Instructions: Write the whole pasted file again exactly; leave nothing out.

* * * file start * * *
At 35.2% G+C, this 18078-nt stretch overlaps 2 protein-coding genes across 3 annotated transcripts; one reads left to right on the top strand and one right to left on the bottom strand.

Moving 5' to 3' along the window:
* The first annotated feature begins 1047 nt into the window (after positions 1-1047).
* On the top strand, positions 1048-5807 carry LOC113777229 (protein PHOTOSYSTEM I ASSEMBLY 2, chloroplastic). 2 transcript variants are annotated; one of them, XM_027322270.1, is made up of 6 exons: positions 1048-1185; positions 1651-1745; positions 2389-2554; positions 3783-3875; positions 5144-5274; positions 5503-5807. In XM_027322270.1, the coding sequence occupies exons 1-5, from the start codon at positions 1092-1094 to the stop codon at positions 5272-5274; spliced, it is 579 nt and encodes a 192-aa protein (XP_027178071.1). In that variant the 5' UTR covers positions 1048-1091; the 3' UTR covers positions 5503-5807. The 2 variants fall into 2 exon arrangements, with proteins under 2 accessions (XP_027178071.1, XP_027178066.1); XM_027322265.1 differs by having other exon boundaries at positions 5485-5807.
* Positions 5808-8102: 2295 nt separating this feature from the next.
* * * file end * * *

At 35.2% G+C, this 18078-nt stretch overlaps 2 protein-coding genes across 3 annotated transcripts; one reads left to right on the top strand and one right to left on the bottom strand.

Moving 5' to 3' along the window:
* The first annotated feature begins 1047 nt into the window (after positions 1-1047).
* On the top strand, positions 1048-5807 carry LOC113777229 (protein PHOTOSYSTEM I ASSEMBLY 2, chloroplastic). 2 transcript variants are annotated; one of them, XM_027322270.1, is made up of 6 exons: positions 1048-1185; positions 1651-1745; positions 2389-2554; positions 3783-3875; positions 5144-5274; positions 5503-5807. In XM_027322270.1, the coding sequence occupies exons 1-5, from the start codon at positions 1092-1094 to the stop codon at positions 5272-5274; spliced, it is 579 nt and encodes a 192-aa protein (XP_027178071.1). In that variant the 5' UTR covers positions 1048-1091; the 3' UTR covers positions 5503-5807. The 2 variants fall into 2 exon arrangements, with proteins under 2 accessions (XP_027178071.1, XP_027178066.1); XM_027322265.1 differs by having other exon boundaries at positions 5485-5807.
* Positions 5808-8102: 2295 nt separating this feature from the next.